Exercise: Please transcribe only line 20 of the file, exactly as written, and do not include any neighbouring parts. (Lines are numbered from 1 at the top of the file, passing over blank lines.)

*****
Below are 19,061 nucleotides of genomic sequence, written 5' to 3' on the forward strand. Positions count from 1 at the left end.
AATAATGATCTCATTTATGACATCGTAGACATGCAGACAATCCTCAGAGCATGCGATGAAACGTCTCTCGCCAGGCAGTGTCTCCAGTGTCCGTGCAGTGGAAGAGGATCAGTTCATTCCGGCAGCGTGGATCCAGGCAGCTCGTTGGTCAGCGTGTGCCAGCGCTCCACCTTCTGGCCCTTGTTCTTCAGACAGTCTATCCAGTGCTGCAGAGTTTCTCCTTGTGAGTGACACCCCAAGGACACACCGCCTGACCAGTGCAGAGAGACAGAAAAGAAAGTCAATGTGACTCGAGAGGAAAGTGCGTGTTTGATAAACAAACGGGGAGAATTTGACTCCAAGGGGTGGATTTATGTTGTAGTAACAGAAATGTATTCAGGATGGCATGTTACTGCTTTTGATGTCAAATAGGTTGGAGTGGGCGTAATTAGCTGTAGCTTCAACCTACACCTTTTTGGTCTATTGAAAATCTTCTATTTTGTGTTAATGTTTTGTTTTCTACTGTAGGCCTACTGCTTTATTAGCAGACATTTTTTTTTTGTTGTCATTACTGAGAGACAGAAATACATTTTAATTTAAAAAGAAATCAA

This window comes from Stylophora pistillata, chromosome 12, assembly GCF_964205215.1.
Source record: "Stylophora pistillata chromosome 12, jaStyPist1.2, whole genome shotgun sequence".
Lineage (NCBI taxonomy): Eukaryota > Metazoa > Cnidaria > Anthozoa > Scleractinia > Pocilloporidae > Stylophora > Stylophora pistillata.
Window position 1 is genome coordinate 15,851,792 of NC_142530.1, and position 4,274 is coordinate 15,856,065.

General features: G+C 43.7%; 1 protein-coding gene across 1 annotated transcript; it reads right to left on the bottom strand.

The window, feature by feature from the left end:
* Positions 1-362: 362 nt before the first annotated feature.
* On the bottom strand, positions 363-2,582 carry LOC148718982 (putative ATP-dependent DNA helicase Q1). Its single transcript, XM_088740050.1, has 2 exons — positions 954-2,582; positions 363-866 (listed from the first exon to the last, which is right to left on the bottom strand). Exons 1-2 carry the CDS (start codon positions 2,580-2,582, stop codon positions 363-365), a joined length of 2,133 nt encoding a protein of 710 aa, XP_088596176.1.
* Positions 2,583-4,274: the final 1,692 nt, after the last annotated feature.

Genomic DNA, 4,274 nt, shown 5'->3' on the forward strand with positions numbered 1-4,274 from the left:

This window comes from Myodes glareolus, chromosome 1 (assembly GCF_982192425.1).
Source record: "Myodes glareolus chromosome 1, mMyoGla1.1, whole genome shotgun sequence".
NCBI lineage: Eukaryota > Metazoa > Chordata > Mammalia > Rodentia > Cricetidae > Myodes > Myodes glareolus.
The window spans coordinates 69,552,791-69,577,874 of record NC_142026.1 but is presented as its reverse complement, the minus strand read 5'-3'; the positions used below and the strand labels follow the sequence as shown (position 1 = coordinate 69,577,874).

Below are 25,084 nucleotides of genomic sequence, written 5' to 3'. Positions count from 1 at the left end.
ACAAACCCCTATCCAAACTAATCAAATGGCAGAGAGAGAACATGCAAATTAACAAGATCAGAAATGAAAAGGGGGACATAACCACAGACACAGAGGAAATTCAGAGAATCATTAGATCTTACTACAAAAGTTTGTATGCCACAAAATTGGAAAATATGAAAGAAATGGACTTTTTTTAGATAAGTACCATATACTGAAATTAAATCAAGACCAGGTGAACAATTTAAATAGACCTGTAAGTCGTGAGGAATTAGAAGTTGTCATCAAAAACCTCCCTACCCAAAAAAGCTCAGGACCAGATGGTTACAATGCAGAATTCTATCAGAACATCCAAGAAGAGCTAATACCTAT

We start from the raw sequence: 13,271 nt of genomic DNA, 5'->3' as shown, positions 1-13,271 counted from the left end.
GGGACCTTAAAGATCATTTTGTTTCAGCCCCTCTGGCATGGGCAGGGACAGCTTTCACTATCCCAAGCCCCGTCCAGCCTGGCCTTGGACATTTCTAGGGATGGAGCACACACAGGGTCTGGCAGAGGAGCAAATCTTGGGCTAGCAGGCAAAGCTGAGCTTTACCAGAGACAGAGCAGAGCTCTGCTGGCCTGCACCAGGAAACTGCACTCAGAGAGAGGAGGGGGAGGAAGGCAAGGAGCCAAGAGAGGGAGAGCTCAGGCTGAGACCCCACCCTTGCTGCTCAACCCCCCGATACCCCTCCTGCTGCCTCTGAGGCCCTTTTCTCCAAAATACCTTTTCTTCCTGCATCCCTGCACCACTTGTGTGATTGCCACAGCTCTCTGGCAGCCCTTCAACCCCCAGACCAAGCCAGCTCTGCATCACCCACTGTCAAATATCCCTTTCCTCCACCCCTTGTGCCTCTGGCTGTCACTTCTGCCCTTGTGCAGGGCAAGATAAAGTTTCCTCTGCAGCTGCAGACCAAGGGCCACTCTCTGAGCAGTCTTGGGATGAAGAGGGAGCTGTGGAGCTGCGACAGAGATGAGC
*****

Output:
GGGACCTTAAAGATCATTTTGTTTCAGCCCCTCTGGCATGGGCAGGGACAGCTTTCACTATCCCAAGCCCCGTCCAGCCTGGCCTTGGACATTTCTAGGGATGGAGCACACACAGGGTCTGGCAGAGGAGCAAATCTTGGGCTAGCAGGCAAAGCTGAGCTTTACCAGAGACAGAGCAGAGCTCTGCTGGCCTGCACCAGGAAACTGCACTCAGAGAGAGGAGGGGGAGGAAGGCAAGGAGCCAAGAGAGGGAGAGCTCAGGCTGAGACCCCACCCTTGCTGCTCAACCCCCCGATACCCCTCCTGCTGCCTCTGAGGCCCTTTTCTCCAAAATACCTTTTCTTCCTGCATCCCTGCACCACTTGTGTGATTGCCACAGCTCTCTGGCAGCCCTTCAACCCCCAGACCAAGCCAGCTCTGCATCACCCACTGTCAAATATCCCTTTCCTCCACCCCTTGTGCCTCTGGCTGTCACTTCTGCCCTTGTGCAGGGCAAGATAAAGTTTCCTCTGCAGCTGCAGACCAAGGGCCACTCTCTGAGCAGTCTTGGGATGAAGAGGGAGCTGTGGAGCTGCGACAGAGATGAGC